Editor’s Pick: CPU Replete With 64 Cores
The company says this newest Threadripper is equipped with abundant storage and memory capacity, and vast expansion capabilities.
Engineering Computing News
Engineering Computing Resources
October 28, 2020
AMD introduces the AMD Ryzen Threadripper PRO 3995WX professional workstation CPU, which the company says is the first 64-core workstation CPU.
The company says this newest Threadripper PRO is equipped with abundant storage and memory capacity, and vast expansion capabilities. Its base speed is 2.70 GHz, but can be boosted up to 4.20 GHz. Sixty-four cores and 128 threads allow it to perform CPU tasks that previously required two CPUs. Eight DIMM slots support up to 64GB DDR 4 3200MHz ECC RAM, for a total addressable RAM of 512 GB. Running only one CPU allows workstations to save on energy costs.
AMD says the highest core count for a professional workstation CPU from rival Intel is the Xeon 8280, which offers 28 cores. This Threadripper PRO is based on AMD’s AM4 CPU platform, a 1,331-pin socket that supports the latest computation technologies including PCIe 4.0, NVMe, SuperSpeed USB 10Gbps, and several RAID configurations.
Workstation vendors using the new Threadripper PRO will be able to match it with top-of-the-line GPUs from AMD and NVIDIA. Lenovo, for example, is now offering the ThinkStation P620 using the Threadripper PRO. The professional workstation can be equipped with up to six drives and four GPUs. This new Threadripper-equipped professional workstation comes with software vendor certifications from Adobe, Altair, Autodesk, Aveva, Avid, Barco, Bentley, Dassault Systèmes, Eizo, McKesson, Nemetschek, PTC and Siemens.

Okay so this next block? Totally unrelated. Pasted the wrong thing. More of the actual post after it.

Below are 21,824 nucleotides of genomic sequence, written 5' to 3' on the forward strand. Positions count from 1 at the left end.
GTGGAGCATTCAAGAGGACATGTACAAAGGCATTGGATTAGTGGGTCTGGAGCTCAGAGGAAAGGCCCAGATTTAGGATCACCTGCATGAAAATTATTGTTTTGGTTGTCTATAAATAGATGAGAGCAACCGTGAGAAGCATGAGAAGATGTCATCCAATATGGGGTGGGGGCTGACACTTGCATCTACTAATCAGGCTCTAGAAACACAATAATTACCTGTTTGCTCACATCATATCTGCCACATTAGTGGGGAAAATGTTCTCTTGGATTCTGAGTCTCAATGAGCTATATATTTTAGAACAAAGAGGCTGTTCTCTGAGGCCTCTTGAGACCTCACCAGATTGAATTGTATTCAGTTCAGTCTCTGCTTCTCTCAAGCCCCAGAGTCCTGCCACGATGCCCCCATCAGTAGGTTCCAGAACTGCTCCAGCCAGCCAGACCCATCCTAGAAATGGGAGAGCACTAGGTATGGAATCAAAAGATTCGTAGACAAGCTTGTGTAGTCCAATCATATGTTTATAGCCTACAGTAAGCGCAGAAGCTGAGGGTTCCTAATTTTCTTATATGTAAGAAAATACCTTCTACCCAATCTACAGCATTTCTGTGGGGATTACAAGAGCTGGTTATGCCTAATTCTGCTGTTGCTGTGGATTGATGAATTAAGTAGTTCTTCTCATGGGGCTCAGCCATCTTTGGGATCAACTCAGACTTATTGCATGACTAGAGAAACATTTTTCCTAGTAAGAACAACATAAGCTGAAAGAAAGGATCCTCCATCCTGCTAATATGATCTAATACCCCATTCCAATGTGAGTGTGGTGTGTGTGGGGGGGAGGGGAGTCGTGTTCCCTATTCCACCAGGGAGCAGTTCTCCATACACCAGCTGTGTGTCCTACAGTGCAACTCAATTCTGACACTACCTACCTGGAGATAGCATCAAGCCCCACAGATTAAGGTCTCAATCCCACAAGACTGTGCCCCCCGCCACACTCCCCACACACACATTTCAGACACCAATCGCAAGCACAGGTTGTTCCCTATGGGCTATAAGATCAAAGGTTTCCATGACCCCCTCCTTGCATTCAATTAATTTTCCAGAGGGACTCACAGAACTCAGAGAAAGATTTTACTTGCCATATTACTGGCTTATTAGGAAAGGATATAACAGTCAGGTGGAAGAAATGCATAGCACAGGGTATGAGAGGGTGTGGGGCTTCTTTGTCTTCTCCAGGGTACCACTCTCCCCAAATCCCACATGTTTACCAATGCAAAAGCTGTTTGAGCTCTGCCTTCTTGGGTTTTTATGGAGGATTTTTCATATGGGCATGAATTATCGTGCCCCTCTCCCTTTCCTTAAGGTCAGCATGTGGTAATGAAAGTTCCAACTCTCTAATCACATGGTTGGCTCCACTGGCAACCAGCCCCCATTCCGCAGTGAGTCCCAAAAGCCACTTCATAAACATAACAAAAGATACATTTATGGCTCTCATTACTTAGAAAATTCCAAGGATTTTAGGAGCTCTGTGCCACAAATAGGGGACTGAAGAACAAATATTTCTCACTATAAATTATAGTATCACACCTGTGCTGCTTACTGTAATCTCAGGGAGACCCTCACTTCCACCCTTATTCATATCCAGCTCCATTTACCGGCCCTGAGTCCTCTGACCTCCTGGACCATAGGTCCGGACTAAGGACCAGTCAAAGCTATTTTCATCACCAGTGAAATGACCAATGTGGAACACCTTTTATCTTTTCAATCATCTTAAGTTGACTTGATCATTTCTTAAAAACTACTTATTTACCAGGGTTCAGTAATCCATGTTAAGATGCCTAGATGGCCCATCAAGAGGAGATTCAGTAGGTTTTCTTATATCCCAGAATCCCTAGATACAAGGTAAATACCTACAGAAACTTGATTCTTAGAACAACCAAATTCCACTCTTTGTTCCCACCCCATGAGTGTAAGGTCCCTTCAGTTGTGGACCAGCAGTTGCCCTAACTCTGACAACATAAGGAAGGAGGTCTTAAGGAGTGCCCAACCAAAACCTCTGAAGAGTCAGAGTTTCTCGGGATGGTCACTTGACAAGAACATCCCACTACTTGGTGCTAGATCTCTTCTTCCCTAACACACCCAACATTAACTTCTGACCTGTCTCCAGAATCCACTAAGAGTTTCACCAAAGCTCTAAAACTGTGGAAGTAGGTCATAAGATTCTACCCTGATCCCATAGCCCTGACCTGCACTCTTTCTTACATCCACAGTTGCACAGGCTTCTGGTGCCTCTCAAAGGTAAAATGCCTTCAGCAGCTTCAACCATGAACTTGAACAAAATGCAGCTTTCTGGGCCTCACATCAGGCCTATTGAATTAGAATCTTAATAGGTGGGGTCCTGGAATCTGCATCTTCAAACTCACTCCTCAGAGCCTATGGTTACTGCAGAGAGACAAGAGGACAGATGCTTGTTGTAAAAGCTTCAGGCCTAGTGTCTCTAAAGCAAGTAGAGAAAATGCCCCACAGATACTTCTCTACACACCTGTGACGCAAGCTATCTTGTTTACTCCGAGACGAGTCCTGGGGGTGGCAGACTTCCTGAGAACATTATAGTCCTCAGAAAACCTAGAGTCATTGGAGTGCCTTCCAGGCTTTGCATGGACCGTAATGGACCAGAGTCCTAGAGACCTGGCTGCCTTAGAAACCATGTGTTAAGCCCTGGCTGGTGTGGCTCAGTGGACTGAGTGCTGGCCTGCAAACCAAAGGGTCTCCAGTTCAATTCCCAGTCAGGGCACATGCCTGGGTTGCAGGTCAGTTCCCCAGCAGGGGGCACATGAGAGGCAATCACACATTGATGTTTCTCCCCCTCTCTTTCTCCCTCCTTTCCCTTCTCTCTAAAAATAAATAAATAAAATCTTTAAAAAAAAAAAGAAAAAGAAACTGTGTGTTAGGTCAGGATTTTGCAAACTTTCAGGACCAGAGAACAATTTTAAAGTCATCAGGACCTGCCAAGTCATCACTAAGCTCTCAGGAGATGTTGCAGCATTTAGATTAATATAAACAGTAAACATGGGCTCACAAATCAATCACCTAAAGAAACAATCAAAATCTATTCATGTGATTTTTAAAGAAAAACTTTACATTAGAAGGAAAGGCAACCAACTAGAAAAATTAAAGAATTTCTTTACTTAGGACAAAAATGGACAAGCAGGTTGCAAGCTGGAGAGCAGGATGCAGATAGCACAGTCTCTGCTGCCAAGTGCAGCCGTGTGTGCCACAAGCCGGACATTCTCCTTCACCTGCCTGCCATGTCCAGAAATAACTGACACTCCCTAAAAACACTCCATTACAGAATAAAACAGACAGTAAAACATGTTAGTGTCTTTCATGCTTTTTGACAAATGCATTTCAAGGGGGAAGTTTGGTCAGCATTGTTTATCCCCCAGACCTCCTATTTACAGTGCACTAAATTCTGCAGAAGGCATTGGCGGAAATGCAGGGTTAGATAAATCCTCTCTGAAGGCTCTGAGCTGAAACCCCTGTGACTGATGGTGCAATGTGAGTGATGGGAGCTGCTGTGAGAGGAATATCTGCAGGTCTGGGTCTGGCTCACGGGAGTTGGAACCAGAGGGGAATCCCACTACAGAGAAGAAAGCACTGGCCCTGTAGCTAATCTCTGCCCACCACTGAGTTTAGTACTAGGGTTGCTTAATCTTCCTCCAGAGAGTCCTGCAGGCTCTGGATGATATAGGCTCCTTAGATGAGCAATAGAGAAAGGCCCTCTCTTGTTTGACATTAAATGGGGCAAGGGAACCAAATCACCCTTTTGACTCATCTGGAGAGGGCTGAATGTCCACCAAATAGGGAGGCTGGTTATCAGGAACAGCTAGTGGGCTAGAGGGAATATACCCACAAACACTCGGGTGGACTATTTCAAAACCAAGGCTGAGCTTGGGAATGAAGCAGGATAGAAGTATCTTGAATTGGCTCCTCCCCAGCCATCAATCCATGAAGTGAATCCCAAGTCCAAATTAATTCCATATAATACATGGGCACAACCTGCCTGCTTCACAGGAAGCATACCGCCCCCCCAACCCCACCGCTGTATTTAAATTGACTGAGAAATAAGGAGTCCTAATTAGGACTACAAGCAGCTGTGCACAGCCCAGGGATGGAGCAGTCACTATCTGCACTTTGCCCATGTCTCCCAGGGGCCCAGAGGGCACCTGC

In an early test of real-world performance, AMD used the Cinebench benchmark to record “fastest ever” single and multi-threaded performance in its class, the company reports. In another test using PTC Creo’s new Generative Design (GD) technology, one AMD Threadripper PRO 3995WX completed the benchmark in 43 seconds, while a workstation equipped with two Intel Xeon Platinum 8280 CPUs took 62 seconds to do the same tasks. Generative Design is a new method that leverages artificial intelligence to build optimal designs based on specific constraints. GD is a multi-threaded task that can take advantage of multiple CPU cores.
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